When legendary filmmaker Martin Scorsese says something about movies, people listen. So when Scorsese ranked his scariest movies of all time, horror fans took notice. It’s an impressive list that includes noted classics like The Haunting, hidden gems (Night of the Demon), and one surprise entrant – The Entity. Ask horror fans to cite their favourite haunted house movies and they might say The Amityville Horror, Poltergeist, The Conjuring, or The Innocents. Though it’s not obscure, The Entity has slipped through the cracks since in its release in 1982. Like The Amityville Horror, The Entity bases its story on the allegedly true case of Doris Bither, a woman who claimed an invisible entity repeatedly sexually assaulted her in the 1970s. Maybe its subject matter – or perhaps its approach – has deterred audiences. Critics have certainly been historically lukewarm to the movie.
Carla Moran, a single mother of three kids in Los Angeles, is struggling to get her life back on track. Her life takes a terrifying turn one night when an unseen malevolent entity brutally assaults her. Night after night, the same supernatural presence attacks her. When Carla turns to a doctor for help, her claims are dismissed and she’s subjected to second-guessing and blame. But a change encounter with a team of parapsychologists offers Carla a glimmer of hope.
The Entity Boasts Early – and Uncomfortable – Shocks Before Slowing Things Down for Jargon
Maybe its not amongst the ten scariest movies of all time – sorry, Martin Scorsese – but The Entity packs some shocks. Just the subject matter itself prompts extreme discomfort. Director Sidney J Furie efficiently sets up these scares as he lulls audiences into a false sense of security. Quiet, seemingly benign moments take abrupt turns. In this regard, The Entity creates more unease past its upsetting premise that keeps you on edge, at least for the movie’s first half. A Nightmare on Elm Street composer Charles Bernstein contributes a score that adds a handful of its own jumps. But when The Entity moves into its second act Furie’s scares become more explicit, bordering on exploitative. Many viewers will question the tastefulness of these scenes.
…Charles Bernstein contributes a score that adds a handful of its own jumps.
Yet The Entity’s biggest problem isn’t its subject matter or how Furie treats his subject. Instead, The Entity suffers from pacing problems and a bloated runtime. Specifically, Furie never slow burns the source material. In fact, The Entity, and its jarring score, waste little time shocking audiences. As the second act kicks in, however, Furie introduces increasingly longer lulls between the scares. While some of these scenes build character, much of the time feels wasted on psycho-babble that contradicts a basic horror tenet – less is more. In addition to making a poor substitute for character and drama, the pseudo-science raises questions that introduces logic problems. And there’s nothing here that justifies the need for just over two hours of movie.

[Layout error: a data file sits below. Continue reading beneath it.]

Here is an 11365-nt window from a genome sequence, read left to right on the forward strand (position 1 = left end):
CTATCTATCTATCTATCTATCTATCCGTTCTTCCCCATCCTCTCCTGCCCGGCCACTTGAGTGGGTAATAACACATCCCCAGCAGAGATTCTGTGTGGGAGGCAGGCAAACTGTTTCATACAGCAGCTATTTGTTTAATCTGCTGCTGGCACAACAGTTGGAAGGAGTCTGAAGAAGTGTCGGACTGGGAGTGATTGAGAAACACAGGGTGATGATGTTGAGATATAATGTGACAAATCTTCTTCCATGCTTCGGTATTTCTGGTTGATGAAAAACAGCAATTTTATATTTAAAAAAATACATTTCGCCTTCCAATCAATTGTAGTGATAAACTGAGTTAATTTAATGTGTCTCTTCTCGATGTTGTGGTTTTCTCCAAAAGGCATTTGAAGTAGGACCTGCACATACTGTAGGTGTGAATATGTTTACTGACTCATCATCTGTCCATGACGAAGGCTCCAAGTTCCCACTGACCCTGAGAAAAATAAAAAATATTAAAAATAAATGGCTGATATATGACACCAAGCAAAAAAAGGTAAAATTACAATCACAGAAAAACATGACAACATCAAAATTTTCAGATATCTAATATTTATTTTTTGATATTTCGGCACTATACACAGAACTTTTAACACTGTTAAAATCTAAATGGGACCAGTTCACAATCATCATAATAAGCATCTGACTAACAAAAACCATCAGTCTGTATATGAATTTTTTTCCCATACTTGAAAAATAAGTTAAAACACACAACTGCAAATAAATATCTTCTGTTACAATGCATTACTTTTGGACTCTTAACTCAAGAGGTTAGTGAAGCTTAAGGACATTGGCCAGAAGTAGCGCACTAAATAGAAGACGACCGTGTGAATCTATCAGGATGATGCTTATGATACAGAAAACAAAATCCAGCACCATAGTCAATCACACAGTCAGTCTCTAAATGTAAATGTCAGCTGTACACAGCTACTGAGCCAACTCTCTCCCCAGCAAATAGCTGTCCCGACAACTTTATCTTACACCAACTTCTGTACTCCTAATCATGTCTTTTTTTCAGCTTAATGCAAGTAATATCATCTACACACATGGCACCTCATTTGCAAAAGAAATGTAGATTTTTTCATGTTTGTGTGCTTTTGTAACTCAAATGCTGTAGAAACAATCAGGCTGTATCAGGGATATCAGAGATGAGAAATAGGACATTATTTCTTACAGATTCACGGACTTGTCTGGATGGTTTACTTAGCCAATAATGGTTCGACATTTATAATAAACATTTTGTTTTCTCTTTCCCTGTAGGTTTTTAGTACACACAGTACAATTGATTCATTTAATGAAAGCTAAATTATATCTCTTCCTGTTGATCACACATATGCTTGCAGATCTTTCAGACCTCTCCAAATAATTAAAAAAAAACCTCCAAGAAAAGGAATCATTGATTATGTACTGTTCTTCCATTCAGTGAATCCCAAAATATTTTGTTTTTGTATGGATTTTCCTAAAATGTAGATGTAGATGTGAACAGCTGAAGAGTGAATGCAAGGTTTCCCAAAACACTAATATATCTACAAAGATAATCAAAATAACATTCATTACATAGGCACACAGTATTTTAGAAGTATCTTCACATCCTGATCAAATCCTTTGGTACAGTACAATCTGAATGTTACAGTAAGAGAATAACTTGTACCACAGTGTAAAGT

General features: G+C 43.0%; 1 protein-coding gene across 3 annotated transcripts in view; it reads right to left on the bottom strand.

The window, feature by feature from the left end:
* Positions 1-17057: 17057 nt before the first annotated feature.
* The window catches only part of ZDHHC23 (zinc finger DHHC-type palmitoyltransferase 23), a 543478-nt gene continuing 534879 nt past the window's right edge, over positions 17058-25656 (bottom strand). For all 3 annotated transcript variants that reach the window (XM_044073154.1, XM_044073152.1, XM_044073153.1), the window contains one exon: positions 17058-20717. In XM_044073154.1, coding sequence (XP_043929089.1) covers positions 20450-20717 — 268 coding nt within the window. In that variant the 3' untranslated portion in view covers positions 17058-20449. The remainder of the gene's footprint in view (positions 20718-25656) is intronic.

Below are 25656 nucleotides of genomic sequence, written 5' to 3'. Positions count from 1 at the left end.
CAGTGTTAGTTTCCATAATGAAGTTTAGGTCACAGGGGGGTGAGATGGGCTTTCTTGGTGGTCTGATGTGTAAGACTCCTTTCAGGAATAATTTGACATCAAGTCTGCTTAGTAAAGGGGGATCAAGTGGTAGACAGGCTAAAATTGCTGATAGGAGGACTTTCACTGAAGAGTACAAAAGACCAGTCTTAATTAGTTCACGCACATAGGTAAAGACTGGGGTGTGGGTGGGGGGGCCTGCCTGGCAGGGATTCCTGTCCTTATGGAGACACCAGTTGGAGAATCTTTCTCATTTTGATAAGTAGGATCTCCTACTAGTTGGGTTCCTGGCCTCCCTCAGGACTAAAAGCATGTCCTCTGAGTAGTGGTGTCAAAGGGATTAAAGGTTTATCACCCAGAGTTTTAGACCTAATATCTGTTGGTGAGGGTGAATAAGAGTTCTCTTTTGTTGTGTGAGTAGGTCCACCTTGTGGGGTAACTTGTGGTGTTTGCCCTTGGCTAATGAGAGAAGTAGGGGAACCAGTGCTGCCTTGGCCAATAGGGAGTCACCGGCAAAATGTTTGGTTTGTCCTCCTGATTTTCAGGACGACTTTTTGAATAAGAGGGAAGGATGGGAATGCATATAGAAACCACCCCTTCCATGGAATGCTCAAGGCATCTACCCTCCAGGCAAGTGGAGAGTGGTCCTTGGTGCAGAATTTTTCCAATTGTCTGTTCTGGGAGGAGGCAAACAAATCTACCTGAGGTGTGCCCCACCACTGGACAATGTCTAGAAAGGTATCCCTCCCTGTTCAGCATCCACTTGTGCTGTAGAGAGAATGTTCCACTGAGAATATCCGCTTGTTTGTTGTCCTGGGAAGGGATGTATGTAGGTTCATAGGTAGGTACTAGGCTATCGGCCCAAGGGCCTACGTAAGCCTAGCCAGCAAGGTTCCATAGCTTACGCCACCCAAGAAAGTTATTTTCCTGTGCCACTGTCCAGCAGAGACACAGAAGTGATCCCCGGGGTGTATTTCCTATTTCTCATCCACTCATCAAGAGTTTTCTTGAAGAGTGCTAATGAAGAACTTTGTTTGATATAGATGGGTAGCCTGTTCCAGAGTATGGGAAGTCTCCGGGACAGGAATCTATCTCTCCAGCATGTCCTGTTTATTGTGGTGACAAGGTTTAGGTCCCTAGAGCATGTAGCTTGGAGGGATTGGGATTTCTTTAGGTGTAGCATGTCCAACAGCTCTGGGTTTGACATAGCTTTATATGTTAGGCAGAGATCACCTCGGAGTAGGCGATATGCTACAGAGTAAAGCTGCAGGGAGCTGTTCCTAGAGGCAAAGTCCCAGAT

The Entity Grounds Its Supernatural Premise With Barbara Hershey’s Winning Performance
While its later scenes border on exploitative, The Entity’s story occasionally flirts with something that feels like feminist horror. Much of Furie’s movie focuses on Carla’s struggles to be taken seriously by her own doctor and the larger medical system. It may be 1982, but Frank De Felitta’s screenplay – intentional or not – sometimes feels ahead of its time. Carla’s exchanges with her doctor and his persistent infantilizing of her with psychodynamic babble would be called gaslighting today. Whether Furie and De Felitta’s intent was to skewer a patriarchal medical model, however, is questionable. Oftentimes The Entity actually feels more focused on a familiar theme in religious horror – science versus spirituality.
Certainly, her performance outreaches the movie’s now dated special effects and its more uncomfortable moments.
Whether The Entity is serious drama or exploitation thriller, Barbara Hershey’s performance is unquestionably stellar. She carries the movie through its lulls and convinces you that an invisible presence is truly attacking her. Certainly, the performance outreaches the movie’s now dated special effects and its more uncomfortable moments. Playing opposite Hershey, the always reliable Ron Silver (Silent Rage, Time Cop) has made a career playing unscrupulous or sleazy characters. Not surprisingly, Silver makes a good de facto villain for audiences to hate since the supernatural entity never really appears per se. Of course, Silver’s Dr. Sneiderman isn’t so much a villain. Rather he’s more aptly described as misguided – his physician reflects on a system made and controlled by men. One of The Entity’s more interesting – and under-explored – ideas is Dr. Sneiderman’s desire to control Carla.
The Entity’s Holds a Murky Place in Horror History
Judging The Entity’s place in horror history isn’t easy. It’s difficult to imagine this movie getting made today – it certainly would be approached differently. Whether it embodies the transgressive nature at the heart of horror or exploits the subject matter will depend on one’s perspective. Much of its story, however, takes on heightened relevance today in a post-#MeToo world in spite of its more uncomfortable scenes. Even if this commentary wasn’t intentional, Carla’s gaslighting in the medical system may be the movie’s most compelling aspect. Arguably, what makes The Entity less compelling is Furie’s clunky arrangement of scares and parapsychology jargon. But 80s horror fans who maybe saw this one for the first time on VHS may appreciate its scares in spite of its paper thin parapsychology underpinnings.